SOUTH KINGSTOWN, R.I. — It’s “licking good’ this year at Brickley’s Ice Cream Shop in Wakefield where over 40 flavors are back as well as harmony with customers, said owner Steve Brophy.
Just last year — several months into the COVID pandemic requiring masks and social distancing — Brophy closed Brickley’s in Wakefield. Tensions rose with a few customers fighting back against COVID restrictions. What a difference a year makes, he said.
“From a staffing point and customer base, it’s great to be back. The customers have been super. Without them, we don’t have anything,” the owner said following his annual re-opening less than a month ago. He sells there over 35,000 gallons of ice cream in a season.
Brophy added that some local customers “worried we wouldn’t reopen, but I intended to and we did.” He has also brought back the milkshakes, sundaes and assortment of flavors curtailed in 2020 to speed up service and reduce lines.
Popularity of the Store
Lines routinely form on many days — especially hot ones — at this Main Street ice cream depot. For local residents as well as vacationers and tourists, it’s a go-to spot for that cold and sweet yummy relief whether ice cream, yogurt and sherbet.
Like warming temperatures in the last few weeks, Brickley’s opening beckons thoughts about the returning summer season. It’s a harbinger of better business times after winter doldrums and a promise that the seaside community will soon fill with tourists and vacationers.
Some customers have summed up this iconic, 28-year-old store this way: Brickley’s is summer and summer is Brickley’s. Besides the Wakefield location, Brophy owns another on Boston Neck Road in Narragansett. It will open in May.
Well aware of the institution his store has become, Brophy said he has put in safeguards this year to limit staff contact with customers and to keep operations running smoothly.
They are, in essence, new outside ordering windows in Wakefield and Narragansett to prevent people from standing shoulder-to-shoulder inside, especially at the Wakefield shop’s Main Street location.
“We’ll miss some of those personal conversations, face-to-face we used to have. We really enjoyed it. That’s the reason we set our shops up the way we did. We could smile and say, ‘How are ya doin’?’” Brophy remembered briefly.
On the other hand, fewer direct interactions will help reduce confrontations with people inside failing to wear masks or keep a safe social distance from others.
The state has still not relaxed those requirements that pertain to businesses like Brophy’s.
Last Year’s Closing
Brophy said last July, some patrons yelled obscene comments at staff over being asked to follow social distancing, and was concerned an altercation could turn physical.
Brophy told The Independent this week that he has no regrets about shutting the Wakefield store last July. The decision brought overall about a 45-percent reduction in business revenue for the year, he said.
“My wife and I had a long conversation. If we need to hire a cop or bouncer to run an ice cream businesses, we’re not doing it. And that’s ultimately what made the decision in Wakefield,” he said.
With some time passing now since closing abruptly last summer, Brophy said he also understands how tempers could flare with the many changes COVID restrictions brought to summer vacations.
“Tourists and vacationers come into town for a week. They spend a lot of money for that rental, they’re spending a lot of money to go to the beach, and they’re spending a lot of money at local restaurants,” he said.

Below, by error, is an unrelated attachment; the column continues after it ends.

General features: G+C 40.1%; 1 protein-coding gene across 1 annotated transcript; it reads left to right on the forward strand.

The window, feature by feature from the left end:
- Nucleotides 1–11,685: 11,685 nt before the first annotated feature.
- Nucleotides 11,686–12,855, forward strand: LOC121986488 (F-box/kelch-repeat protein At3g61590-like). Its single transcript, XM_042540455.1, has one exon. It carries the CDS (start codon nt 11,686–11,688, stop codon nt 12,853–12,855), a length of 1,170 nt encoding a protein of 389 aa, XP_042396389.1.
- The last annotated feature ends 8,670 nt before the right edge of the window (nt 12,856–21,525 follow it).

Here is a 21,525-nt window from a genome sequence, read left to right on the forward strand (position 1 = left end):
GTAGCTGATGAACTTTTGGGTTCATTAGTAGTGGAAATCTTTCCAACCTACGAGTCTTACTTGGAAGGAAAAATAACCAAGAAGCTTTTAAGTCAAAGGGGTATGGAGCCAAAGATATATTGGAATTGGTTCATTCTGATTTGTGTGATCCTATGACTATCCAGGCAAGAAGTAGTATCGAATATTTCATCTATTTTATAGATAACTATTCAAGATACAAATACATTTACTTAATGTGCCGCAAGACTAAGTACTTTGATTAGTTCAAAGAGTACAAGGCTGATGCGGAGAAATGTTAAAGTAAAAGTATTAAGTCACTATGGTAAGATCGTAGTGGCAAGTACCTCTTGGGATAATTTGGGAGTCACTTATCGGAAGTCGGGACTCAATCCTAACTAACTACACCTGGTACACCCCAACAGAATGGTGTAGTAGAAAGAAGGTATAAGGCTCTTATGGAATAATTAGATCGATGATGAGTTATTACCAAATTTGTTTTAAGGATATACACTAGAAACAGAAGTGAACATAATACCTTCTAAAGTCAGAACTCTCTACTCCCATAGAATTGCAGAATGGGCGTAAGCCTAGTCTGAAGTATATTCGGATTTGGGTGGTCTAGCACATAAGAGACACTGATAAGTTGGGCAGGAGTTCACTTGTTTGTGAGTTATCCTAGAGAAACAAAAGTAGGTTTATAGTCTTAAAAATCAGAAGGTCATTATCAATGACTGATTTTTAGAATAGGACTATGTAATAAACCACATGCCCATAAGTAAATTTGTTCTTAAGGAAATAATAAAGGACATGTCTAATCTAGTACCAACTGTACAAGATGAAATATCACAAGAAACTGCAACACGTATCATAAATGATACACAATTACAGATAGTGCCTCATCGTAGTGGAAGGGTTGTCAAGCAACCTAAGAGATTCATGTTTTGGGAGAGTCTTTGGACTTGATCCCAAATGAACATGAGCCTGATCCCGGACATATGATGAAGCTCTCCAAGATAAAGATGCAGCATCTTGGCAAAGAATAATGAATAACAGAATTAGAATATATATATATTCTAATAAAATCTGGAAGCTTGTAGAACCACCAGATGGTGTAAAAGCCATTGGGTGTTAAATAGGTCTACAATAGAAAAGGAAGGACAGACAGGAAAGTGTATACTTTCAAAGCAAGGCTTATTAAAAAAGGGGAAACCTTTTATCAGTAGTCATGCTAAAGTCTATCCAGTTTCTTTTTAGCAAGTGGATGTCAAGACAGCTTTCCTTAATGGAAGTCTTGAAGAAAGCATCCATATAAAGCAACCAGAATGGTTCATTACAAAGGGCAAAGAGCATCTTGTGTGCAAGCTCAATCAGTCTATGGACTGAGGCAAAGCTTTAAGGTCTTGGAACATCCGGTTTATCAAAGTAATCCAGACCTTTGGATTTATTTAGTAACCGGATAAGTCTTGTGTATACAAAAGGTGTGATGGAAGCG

“They’re trying to get the most out of that one seven-day period as they can. They lose their patience a bit,” he added.
He wasn’t the only New England store to face this issue. Just two months earlier the owner of a Massachusetts ice cream parlor closed its doors. It happened one day after reopening when angry customers mistreated a teenage employee.
Mark Lawrence, who for 19 years operated Polar Cave Ice Cream Parlour in Mashpee, a small town on Cape Cod, had waited to reopen his shop under the state’s strict restaurant guidelines for social distancing and mask wearing.
This year, according to a pre-recorded message on his phone, he’s having trouble finding help and has had no applicants. He explains the jobs available and notes he cannot open without filling them.
“No one wants to re-open as soon as I do,” he said to any caller listening to the message.
A New Season
Brophy said, however, that he expects that his new season to be easier than last. He already has hired his staff, who range in age from 16 years-old to those in their 20s who manage and supervise his operations.
In this new season, he said, some loosening state restrictions and people becoming accustomed to wearing a mask and social distancing will make operations smoother to run.
In addition, he believes that his new system will work well for everyone. Both Wakefield and Narragansett stores will have outside order windows rather than inside counter service. The menu is displayed in a large poster at front window and again in a small size at the order window, he explained.
The order will be printed on tickets. These are given to staff to fill and then a staff member will use a side door to hand-deliver the order to the customer waiting outside, he explained.
In the past, all this was done inside the store. This streamlining, Brophy said, will cut down the amount of direct customer contact or need to remind people inside about masks and social distancing.
“It’s different and we’ll miss that part about being inside talking to customers,” Brophy said.
“For us, we live here in Wakefield. We have raised out kids here and we still have one in high school. We know people, if not by name, but by face. We’re all in this together,” he said.